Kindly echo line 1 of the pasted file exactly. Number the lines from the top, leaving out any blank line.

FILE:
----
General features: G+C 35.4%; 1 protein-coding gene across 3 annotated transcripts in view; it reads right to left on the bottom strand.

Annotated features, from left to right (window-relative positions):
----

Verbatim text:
General features: G+C 35.4%; 1 protein-coding gene across 3 annotated transcripts in view; it reads right to left on the bottom strand.